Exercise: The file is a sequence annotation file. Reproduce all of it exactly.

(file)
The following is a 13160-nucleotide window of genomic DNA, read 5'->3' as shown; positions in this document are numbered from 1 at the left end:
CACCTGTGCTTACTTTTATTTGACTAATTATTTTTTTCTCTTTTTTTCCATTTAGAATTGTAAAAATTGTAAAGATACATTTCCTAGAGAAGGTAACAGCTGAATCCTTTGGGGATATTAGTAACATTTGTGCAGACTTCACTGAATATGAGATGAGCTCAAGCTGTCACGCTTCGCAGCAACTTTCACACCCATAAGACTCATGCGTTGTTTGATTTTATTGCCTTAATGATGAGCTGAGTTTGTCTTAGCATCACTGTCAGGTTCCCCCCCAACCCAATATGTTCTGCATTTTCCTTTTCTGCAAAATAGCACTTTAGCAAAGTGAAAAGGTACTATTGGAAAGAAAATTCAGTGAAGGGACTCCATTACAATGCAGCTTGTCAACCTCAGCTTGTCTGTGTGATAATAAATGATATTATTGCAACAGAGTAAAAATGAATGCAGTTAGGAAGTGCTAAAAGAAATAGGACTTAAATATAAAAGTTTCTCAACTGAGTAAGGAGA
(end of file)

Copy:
The following is a 13160-nucleotide window of genomic DNA, read 5'->3' as shown; positions in this document are numbered from 1 at the left end:
CACCTGTGCTTACTTTTATTTGACTAATTATTTTTTTCTCTTTTTTTCCATTTAGAATTGTAAAAATTGTAAAGATACATTTCCTAGAGAAGGTAACAGCTGAATCCTTTGGGGATATTAGTAACATTTGTGCAGACTTCACTGAATATGAGATGAGCTCAAGCTGTCACGCTTCGCAGCAACTTTCACACCCATAAGACTCATGCGTTGTTTGATTTTATTGCCTTAATGATGAGCTGAGTTTGTCTTAGCATCACTGTCAGGTTCCCCCCCAACCCAATATGTTCTGCATTTTCCTTTTCTGCAAAATAGCACTTTAGCAAAGTGAAAAGGTACTATTGGAAAGAAAATTCAGTGAAGGGACTCCATTACAATGCAGCTTGTCAACCTCAGCTTGTCTGTGTGATAATAAATGATATTATTGCAACAGAGTAAAAATGAATGCAGTTAGGAAGTGCTAAAAGAAATAGGACTTAAATATAAAAGTTTCTCAACTGAGTAAGGAGA